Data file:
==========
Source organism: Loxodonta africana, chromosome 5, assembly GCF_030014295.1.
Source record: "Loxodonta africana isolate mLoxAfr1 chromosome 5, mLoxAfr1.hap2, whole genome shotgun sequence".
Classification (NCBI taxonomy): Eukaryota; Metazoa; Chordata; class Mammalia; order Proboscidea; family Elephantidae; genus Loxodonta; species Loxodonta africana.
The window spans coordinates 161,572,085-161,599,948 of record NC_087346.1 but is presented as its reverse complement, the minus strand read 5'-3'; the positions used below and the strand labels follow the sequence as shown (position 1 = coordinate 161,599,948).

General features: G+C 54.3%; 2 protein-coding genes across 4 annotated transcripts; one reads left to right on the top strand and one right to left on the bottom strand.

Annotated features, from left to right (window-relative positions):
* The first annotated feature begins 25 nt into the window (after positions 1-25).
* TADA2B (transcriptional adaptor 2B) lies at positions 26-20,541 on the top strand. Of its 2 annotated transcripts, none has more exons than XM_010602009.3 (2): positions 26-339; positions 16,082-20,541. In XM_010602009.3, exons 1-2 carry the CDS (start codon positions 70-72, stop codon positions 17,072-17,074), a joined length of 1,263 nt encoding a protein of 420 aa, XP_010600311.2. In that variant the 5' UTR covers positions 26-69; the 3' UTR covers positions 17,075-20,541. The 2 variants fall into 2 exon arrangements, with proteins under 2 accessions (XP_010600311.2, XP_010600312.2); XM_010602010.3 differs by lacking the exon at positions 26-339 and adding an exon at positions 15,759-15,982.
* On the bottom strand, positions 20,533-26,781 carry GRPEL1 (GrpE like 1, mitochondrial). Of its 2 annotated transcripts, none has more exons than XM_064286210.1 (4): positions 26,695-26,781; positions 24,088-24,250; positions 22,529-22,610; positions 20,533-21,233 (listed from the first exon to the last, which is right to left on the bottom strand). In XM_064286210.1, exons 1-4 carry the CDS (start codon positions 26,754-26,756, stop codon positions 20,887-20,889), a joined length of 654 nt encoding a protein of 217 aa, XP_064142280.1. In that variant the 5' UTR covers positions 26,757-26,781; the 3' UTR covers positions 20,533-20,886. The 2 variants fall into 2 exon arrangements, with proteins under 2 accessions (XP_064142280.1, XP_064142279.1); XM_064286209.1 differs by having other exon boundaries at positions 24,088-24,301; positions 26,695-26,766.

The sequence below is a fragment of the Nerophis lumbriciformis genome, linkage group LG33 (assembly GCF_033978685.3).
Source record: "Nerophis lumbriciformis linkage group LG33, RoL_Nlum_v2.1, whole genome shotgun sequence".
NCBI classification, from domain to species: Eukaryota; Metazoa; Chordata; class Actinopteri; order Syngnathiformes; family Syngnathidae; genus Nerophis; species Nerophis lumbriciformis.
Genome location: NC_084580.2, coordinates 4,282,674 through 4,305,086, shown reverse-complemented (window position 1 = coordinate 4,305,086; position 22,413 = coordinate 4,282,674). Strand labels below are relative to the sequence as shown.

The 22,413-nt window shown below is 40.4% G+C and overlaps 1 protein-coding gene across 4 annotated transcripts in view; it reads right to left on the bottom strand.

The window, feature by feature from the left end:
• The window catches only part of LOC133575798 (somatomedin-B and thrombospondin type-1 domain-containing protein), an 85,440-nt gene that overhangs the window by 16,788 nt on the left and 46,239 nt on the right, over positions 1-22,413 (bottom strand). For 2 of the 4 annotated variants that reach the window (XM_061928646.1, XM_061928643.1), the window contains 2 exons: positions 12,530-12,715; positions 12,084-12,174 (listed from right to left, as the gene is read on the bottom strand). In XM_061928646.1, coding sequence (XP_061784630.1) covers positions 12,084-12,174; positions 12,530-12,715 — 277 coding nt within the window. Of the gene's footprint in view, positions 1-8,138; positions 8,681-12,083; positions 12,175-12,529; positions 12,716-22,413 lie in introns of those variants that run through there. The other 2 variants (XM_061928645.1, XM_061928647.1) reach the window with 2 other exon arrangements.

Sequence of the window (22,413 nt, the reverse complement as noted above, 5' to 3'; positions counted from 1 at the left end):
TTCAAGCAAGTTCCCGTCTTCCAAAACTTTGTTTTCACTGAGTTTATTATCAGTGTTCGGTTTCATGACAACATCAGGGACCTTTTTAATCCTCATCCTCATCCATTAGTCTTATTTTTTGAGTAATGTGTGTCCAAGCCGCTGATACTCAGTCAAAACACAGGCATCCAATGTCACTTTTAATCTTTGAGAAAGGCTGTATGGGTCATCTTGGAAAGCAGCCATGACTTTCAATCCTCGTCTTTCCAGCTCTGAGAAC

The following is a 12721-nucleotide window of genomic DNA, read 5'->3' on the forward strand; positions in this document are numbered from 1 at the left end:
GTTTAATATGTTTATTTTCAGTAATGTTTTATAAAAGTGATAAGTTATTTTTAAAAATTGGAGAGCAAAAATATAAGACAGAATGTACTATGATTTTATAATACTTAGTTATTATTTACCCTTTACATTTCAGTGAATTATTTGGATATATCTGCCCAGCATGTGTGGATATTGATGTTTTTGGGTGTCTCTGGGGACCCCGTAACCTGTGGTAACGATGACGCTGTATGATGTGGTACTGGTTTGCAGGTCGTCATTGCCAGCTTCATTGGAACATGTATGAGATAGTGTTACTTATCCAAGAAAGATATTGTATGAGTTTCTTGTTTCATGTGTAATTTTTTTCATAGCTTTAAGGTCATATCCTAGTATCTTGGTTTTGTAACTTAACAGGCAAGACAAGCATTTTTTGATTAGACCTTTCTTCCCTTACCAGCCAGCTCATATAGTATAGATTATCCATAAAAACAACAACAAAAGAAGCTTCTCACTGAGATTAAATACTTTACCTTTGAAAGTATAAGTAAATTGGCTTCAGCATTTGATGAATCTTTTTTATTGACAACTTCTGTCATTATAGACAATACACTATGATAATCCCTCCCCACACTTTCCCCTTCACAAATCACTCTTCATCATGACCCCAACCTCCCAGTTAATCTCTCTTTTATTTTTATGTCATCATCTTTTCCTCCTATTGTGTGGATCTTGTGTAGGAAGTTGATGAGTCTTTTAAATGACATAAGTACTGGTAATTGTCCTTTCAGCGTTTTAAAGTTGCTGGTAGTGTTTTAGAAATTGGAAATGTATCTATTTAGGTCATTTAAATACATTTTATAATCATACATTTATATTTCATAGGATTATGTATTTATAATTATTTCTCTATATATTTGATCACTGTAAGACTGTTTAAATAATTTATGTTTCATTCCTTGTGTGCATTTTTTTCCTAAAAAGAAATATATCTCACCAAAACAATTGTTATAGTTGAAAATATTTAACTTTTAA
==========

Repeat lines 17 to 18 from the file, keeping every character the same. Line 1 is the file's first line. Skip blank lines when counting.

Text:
Sequence of the window (22,413 nt, the reverse complement as noted above, 5' to 3'; positions counted from 1 at the left end):
TTCAAGCAAGTTCCCGTCTTCCAAAACTTTGTTTTCACTGAGTTTATTATCAGTGTTCGGTTTCATGACAACATCAGGGACCTTTTTAATCCTCATCCTCATCCATTAGTCTTATTTTTTGAGTAATGTGTGTCCAAGCCGCTGATACTCAGTCAAAACACAGGCATCCAATGTCACTTTTAATCTTTGAGAAAGGCTGTATGGGTCATCTTGGAAAGCAGCCATGACTTTCAATCCTCGTCTTTCCAGCTCTGAGAAC